The consistency and flavours of a ven pongal are usually different from that of a khichidi although the main ingredients, ie rice, moong dal and ghee, are the same. While the rice and dal are cooked till very soft and then lightly mashed, the water content is lower and the pongal will not 'flow' like a well made khichdi. Vegetables are not added to pongal. Pepper is prominent in pongal, and turmeric is either added in minute quantities or else left out all together.
Other Breakfast Recipes
Other Festival Naivedyam Items
Savoury Ven Pongal - Rice cooked with Moong Dal/ Split Green gram lentils
- Pressure Cooker
- Frying pan
- Small Mortar and pestle or spice grinder
For Rice and Dal
- ⅔ cup Raw rice About 150 gms
- ⅓ cup Green Gram Lentils About 70 gms; (Paasi paruppu/ moong dal/ split skinless green gram lentils)
- 3 ½ cups Water
- 1 smidgen Turmeric ½ a pinch or 1/32 of a teaspoon
- ½ teaspoon Salt or as per your taste
- 1 ½ tablespoons Ghee
- 10 Cashew nuts split into halves
- 10 Raisins
- ½ teaspoon Cumin seeds Ground (Jeera, jeeragam)
- ½ teaspoon Black Peppercorns Ground (Kali mirch, milagu)
- ½ teaspoon Black Peppercorns Whole/ sabut
- 1 Green chili Sliced (Optional)
- ½" piece Ginger Minced (about 1 teaspoon or 3 grams) (Optional)
- 1 sprig Curry leaves
- 1 ½ tablespoon Ghee
To Cook Rice and Dal/ lentils
- Roast the moong dal (split, skinless green gram) in a hot dry pan so that it darkens and you get the aroma of the dal (about a minute, on low flame). It can easily catch at the bottom of the pan and burn, so keep stirring gently. Transfer the dal to a bowl and rinse well.
- Rinse the rice several times (4-5, or depending on the rice quality) till the water looks clear. Add the washed rice, dal, water, salt and turmeric as per the ingredients list above. Half a pinch of turmeric should do as the ven pongal should have just a hint of yellow and not more. Pressure cook for 1 whistle on high flame. Reduce the heat to low and cook for 4-6 whistles. This varies from one cooker to another, some may required more time to cook thoroughly. You want the pongal just soft and cooked well but not mushy and filled with water.Turn off the heat and let the cooker release pressure on its own.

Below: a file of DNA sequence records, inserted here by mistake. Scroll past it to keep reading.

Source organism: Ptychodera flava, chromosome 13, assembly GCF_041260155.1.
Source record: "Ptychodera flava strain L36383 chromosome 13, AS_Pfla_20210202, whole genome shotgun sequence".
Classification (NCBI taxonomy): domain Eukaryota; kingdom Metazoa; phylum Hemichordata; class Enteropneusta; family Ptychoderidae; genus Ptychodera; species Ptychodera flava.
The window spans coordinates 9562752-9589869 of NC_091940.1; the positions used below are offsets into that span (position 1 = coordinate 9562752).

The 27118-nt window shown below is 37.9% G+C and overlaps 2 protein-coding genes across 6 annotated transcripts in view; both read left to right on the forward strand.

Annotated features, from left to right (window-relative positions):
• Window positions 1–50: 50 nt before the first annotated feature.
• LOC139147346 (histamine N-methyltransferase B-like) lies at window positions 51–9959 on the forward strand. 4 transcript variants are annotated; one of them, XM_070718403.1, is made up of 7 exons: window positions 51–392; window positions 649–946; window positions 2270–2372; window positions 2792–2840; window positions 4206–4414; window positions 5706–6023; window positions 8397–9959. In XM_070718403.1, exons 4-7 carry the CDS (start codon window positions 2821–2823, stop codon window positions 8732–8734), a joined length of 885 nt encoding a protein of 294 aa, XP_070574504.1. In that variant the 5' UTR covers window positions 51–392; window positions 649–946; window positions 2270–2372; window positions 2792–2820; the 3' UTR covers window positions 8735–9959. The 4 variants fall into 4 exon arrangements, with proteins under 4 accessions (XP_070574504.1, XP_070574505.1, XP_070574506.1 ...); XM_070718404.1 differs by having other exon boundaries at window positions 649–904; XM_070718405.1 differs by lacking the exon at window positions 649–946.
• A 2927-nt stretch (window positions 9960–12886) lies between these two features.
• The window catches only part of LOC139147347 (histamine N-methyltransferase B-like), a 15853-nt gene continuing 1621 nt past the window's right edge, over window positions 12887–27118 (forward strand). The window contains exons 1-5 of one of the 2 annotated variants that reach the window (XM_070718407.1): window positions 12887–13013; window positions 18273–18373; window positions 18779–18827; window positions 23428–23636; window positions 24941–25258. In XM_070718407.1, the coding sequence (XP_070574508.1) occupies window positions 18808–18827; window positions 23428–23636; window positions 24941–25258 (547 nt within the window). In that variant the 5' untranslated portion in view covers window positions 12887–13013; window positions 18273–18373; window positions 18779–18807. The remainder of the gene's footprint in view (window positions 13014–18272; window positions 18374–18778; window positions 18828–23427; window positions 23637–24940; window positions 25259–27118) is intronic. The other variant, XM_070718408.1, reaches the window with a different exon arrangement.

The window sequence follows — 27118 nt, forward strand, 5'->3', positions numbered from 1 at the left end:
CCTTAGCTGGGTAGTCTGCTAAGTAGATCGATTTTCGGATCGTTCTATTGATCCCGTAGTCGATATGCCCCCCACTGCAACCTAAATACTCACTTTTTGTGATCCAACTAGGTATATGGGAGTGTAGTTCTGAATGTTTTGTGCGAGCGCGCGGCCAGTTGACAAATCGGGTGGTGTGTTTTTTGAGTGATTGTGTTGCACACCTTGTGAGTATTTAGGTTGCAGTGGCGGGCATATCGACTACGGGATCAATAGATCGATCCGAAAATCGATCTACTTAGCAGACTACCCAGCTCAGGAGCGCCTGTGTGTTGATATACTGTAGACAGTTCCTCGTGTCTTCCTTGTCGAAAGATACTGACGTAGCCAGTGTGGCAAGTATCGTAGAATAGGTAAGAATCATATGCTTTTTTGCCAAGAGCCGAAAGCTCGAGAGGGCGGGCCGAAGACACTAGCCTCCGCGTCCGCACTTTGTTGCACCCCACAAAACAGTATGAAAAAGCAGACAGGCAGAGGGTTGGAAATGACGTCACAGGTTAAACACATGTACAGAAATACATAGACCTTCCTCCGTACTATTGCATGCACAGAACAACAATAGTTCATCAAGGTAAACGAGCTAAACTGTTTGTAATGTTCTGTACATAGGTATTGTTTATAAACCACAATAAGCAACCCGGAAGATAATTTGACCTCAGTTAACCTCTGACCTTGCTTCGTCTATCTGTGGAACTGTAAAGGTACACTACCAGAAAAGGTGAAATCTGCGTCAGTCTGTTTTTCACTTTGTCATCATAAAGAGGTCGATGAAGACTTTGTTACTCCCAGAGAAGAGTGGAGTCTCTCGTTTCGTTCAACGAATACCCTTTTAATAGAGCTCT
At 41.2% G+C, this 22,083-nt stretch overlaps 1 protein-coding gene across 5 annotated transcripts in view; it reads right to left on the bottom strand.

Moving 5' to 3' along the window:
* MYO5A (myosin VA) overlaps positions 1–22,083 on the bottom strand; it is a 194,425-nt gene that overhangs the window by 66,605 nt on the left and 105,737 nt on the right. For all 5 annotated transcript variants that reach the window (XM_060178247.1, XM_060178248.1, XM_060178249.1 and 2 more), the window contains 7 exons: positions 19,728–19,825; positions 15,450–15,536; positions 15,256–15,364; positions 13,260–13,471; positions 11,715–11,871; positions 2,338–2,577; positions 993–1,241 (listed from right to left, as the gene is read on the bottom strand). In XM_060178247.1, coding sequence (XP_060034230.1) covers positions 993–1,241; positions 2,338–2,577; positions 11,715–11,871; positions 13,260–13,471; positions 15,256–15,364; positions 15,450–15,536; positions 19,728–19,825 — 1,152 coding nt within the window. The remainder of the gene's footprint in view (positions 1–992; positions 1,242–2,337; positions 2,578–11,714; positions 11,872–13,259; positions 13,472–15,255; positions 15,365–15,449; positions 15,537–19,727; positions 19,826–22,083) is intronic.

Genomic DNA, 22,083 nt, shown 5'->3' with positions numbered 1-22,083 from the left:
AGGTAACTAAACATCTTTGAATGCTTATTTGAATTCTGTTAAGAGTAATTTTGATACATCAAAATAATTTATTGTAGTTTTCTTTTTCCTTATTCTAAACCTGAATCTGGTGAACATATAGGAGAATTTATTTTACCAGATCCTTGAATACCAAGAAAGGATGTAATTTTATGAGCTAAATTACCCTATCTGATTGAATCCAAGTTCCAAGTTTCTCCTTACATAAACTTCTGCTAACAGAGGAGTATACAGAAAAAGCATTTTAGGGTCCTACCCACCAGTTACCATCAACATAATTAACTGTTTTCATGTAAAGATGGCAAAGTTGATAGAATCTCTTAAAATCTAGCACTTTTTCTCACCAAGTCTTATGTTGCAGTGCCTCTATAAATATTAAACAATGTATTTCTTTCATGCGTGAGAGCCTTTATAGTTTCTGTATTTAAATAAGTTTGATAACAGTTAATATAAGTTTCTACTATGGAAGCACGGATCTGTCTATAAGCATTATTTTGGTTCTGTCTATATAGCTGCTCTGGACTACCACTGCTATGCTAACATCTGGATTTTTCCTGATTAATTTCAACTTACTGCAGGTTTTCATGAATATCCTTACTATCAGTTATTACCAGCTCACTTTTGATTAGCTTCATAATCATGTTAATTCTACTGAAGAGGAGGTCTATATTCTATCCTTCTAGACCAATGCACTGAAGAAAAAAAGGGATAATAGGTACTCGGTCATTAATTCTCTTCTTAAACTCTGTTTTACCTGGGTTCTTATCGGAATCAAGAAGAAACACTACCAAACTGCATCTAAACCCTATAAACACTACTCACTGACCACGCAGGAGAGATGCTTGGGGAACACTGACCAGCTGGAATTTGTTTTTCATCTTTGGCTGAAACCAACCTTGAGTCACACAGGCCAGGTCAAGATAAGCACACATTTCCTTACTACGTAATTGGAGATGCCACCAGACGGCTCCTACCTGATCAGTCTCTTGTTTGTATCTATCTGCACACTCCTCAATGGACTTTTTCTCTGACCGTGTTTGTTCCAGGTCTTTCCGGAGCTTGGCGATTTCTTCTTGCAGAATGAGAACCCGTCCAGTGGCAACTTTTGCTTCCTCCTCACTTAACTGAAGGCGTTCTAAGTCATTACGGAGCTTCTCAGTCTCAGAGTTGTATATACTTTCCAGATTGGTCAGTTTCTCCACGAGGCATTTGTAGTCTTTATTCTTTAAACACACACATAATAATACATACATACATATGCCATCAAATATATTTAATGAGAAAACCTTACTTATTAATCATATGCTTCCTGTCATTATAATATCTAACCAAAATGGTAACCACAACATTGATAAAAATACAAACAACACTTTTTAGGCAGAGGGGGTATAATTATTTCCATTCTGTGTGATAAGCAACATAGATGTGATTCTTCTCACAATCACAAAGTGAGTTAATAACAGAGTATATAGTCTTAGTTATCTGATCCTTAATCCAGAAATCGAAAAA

- You may decide to add or leave raisins, ginger, green chili. Preparations would be based on the same.Halve the cashew nuts.Peel and mince the piece of ginger and slice the green chili, if using. Shred the curry leaves. Coarsely grind the peppercorns and cumin seeds (listed in ingredients as to be 'Ground'). Keep the other peppercorns item in the ingredients list whole.
For the Tempering
- Once the cooker is ready to be opened, open the pressure cooker and stir the rice dal mixture just once, gently mashing it with the ladle so that it combines well without getting mushy. Transfer it to a serving dish.Heat the ghee (listed in ingredients list under Tempering) in a small frying pan on a low flame. Fry the cashew nut halves till golden ( they always say this in recipes, but unless I'm careful to keep the heat low, mine usually turn a pinkish beige and then quickly get to a dark brown tinge 😒).Drain and remove the cashew from the pan and set aside.Continuing with a low flame, fry the raisins in the remaining ghee for about 10 secs and drain and remove from the pan when they puff up.
- To the ghee remaining in the pan, add the whole peppercorns and the ground pepper-cumin, and sauté for 10 secs. Add the sliced chili (if using) and let them scald all over.Add ginger (if using), sauté for 30 seconds.Add curry leaves.Pour the tempering along with any ghee in the pan, on the ven pongal.
- Heat the remaining ghee (given in Ingredients list under Garnish). Pour it on the ven Pongal. Add the fried cashew and raisins.
- Ven Pongal is best served hot, with chutney and sambar. See note below for recommended alternatives.